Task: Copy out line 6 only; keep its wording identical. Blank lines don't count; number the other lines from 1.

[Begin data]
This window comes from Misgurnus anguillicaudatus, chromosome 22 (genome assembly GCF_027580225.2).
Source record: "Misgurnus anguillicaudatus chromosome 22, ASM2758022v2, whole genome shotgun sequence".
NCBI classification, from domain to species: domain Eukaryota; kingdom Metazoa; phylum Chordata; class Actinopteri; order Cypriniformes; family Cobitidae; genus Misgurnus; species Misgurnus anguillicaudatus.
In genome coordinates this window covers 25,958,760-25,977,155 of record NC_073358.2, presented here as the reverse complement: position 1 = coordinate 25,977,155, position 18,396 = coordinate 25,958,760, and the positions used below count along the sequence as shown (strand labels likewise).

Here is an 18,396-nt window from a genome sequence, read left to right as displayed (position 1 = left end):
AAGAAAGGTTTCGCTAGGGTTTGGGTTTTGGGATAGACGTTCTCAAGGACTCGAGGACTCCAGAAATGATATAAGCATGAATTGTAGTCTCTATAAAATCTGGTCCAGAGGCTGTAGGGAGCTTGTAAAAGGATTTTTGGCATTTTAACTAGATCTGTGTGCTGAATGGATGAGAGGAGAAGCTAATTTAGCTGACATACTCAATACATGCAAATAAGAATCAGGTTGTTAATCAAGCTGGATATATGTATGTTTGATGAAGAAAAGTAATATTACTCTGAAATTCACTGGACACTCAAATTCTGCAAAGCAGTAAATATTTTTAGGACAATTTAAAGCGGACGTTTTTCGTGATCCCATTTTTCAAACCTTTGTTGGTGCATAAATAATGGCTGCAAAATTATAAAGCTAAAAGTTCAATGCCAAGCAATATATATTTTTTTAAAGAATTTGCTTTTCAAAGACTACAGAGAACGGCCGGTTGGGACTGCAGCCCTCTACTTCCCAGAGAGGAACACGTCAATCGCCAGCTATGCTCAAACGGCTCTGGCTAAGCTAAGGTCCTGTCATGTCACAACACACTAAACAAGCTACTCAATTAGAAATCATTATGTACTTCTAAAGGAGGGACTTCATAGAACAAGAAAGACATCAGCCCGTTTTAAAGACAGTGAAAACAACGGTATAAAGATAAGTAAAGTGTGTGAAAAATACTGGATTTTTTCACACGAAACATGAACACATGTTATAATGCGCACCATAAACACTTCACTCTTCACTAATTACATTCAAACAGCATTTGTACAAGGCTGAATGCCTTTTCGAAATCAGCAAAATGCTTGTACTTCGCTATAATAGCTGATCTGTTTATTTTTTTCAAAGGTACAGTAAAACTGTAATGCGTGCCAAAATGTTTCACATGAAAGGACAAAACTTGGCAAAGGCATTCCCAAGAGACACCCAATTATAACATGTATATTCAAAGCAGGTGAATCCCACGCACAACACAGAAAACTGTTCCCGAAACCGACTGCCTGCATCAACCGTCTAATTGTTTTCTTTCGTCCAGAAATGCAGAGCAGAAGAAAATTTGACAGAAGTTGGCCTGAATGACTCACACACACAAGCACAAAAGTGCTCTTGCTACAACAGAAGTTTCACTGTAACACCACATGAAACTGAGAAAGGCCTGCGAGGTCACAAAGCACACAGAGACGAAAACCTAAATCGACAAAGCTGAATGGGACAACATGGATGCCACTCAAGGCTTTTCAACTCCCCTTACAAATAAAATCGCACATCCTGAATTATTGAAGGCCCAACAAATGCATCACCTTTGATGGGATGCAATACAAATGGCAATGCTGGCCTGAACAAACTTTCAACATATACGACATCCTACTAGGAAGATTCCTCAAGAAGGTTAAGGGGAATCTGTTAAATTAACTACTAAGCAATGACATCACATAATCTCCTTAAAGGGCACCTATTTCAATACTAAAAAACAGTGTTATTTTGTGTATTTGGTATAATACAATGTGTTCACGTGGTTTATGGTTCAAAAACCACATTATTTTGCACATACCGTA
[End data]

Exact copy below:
AAGAAAGGTTTCGCTAGGGTTTGGGTTTTGGGATAGACGTTCTCAAGGACTCGAGGACTCCAGAAATGATATAAGCATGAATTGTAGTCTCTATAAAATCTGGTCCAGAGGCTGTAGGGAGCTTGTAAAAGGATTTTTGGCATTTTAACTAGATCTGTGTGCTGAATGGATGAGAGGAGAAGCTAATTTAGCTGACATACTCAATACATGCAAATAAGAATCAGGTTGTTAATCAAGCTGGATATATGTATGTTTGATGAAGAAAAGTAATATTACTCTGAAATTCACTGGACACTCAAATTCTGCAAAGCAGTAAATATTTTTAGGACAATTTAAAGCGGACGTTTTTCGTGATCCCATTTTTCAAACCTTTGTTGGTGCATAAATAATGGCTGCAAAATTATAAAGCTAAAAGTTCAATGCCAAGCAATATATATTTTTTTAAAGAATTTGCTTTTCAAAGACTACAGAGAACGGCCGGTTGGGACTGCAGCCCTCTACTTCCCAGAGAGGAACACGTCAATCGCCAGCTATGCTCAAACGGCTCTGGCTAAGCTAAGGTCCTGTCATGTCACAACACACTAAACAAGCTACTCAATTAGAAATCATTATGTACTTCTAAAGGAGGGACTTCATAGAACAAGAAAGACATCAGCCCGTTTTAAAGACAGTGAAAACAACGGTATAAAGATAAGTAAAGTGTGTGAAAAATACTGGATTTTTTCACACGAAACATGAACACATGTTATAATGCGCACCATAAACACTTCACTCTTCACTAATTACATTCAAACAGCATTTGTACAAGGCTGAATGCCTTTTCGAAATCAGCAAAATGCTTGTACTTCGCTATAATAGCTGATCTGTTTATTTTTTTCAAAGGTACAGTAAAACTGTAATGCGTGCCAAAATGTTTCACATGAAAGGACAAAACTTGGCAAAGGCATTCCCAAGAGACACCCAATTATAACATGTATATTCAAAGCAGGTGAATCCCACGCACAACACAGAAAACTGTTCCCGAAACCGACTGCCTGCATCAACCGTCTAATTGTTTTCTTTCGTCCAGAAATGCAGAGCAGAAGAAAATTTGACAGAAGTTGGCCTGAATGACTCACACACACAAGCACAAAAGTGCTCTTGCTACAACAGAAGTTTCACTGTAACACCACATGAAACTGAGAAAGGCCTGCGAGGTCACAAAGCACACAGAGACGAAAACCTAAATCGACAAAGCTGAATGGGACAACATGGATGCCACTCAAGGCTTTTCAACTCCCCTTACAAATAAAATCGCACATCCTGAATTATTGAAGGCCCAACAAATGCATCACCTTTGATGGGATGCAATACAAATGGCAATGCTGGCCTGAACAAACTTTCAACATATACGACATCCTACTAGGAAGATTCCTCAAGAAGGTTAAGGGGAATCTGTTAAATTAACTACTAAGCAATGACATCACATAATCTCCTTAAAGGGCACCTATTTCAATACTAAAAAACAGTGTTATTTTGTGTATTTGGTATAATACAATGTGTTCACGTGGTTTATGGTTCAAAAACCACATTATTTTGCACATACCGTA